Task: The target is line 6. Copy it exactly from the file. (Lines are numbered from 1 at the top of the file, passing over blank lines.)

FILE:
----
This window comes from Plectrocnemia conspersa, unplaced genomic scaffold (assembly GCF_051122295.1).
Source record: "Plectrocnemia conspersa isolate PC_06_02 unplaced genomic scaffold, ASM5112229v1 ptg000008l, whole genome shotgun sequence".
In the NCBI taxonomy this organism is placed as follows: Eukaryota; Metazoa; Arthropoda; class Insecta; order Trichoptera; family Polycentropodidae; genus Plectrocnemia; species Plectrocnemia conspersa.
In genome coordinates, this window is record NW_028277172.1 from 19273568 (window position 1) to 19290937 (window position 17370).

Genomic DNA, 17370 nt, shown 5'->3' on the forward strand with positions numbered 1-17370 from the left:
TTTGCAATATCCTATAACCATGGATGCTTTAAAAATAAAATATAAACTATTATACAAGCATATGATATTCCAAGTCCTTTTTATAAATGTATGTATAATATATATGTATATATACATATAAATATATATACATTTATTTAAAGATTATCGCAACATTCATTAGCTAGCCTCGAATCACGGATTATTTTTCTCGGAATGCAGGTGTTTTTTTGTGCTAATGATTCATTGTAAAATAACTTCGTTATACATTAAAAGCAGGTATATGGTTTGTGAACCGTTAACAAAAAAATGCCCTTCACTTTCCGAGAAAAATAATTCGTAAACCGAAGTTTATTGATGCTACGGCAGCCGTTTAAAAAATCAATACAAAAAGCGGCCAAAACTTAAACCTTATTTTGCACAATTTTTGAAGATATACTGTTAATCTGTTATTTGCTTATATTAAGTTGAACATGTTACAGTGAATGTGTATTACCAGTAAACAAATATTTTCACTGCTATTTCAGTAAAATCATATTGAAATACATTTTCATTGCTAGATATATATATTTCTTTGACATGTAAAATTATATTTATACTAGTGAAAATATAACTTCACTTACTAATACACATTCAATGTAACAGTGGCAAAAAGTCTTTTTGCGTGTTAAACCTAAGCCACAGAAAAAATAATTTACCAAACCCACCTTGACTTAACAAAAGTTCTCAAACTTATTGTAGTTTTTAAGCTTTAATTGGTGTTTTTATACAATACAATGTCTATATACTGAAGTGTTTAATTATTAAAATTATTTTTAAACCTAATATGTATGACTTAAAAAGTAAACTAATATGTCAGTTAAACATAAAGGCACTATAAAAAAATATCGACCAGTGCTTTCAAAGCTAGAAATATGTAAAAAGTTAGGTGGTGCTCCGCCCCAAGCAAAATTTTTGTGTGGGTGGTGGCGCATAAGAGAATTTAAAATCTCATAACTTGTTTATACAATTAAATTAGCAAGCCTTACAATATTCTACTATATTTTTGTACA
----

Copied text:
TTTGCAATATCCTATAACCATGGATGCTTTAAAAATAAAATATAAACTATTATACAAGCATATGATATTCCAAGTCCTTTTTATAAATGTATGTATAATATATATGTATATATACATATAAATATATATACATTTATTTAAAGATTATCGCAACATTCATTAGCTAGCCTCGAATCACGGATTATTTTTCTCGGAATGCAGGTGTTTTTTTGTGCTAATGATTCATTGTAAAATAACTTCGTTATACATTAAAAGCAGGTATATGGTTTGTGAACCGTTAACAAAAAAATGCCCTTCACTTTCCGAGAAAAATAATTCGTAAACCGAAGTTTATTGATGCTACGGCAGCCGTTTAAAAAATCAATACAAAAAGCGGCCAAAACTTAAACCTTATTTTGCACAATTTTTGAAGATATACTGTTAATCTGTTATTTGCTTATATTAAGTTGAACATGTTACAGTGAATGTGTATTACCAGTAAACAAATATTTTCACTGCTATTTCAGTAAAATCATATTGAAATACATTTTCATTGCTAGATATATATATTTCTTTGACATGTAAAATTATATTTATACTAGTGAAAATATAACTTCACTTACTAATACACATTCAATGTAACAGTGGCAAAAAGTCTTTTTGCGTGTTAAACCTAAGCCACAGAAAAAATAATTTACCAAACCCACCTTGACTTAACAAAAGTTCTCAAACTTATTGTAGTTTTTAAGCTTTAATTGGTGTTTTTATACAATACAATGTCTATATACTGAAGTGTTTAATTATTAAAATTATTTTTAAACCTAATATGTATGACTTAAAAAGTAAACTAATATGTCAGTTAAACATAAAGGCACTATAAAAAAATATCGACCAGTGCTTTCAAAGCTAGAAATATGTAAAAAGTTAGGTGGTGCTCCGCCCCAAGCAAAATTTTTGTGTGGGTGGTGGCGCATAAGAGAATTTAAAATCTCATAACTTGTTTATACAATTAAATTAGCAAGCCTTACAATATTCTACTATATTTTTGTACA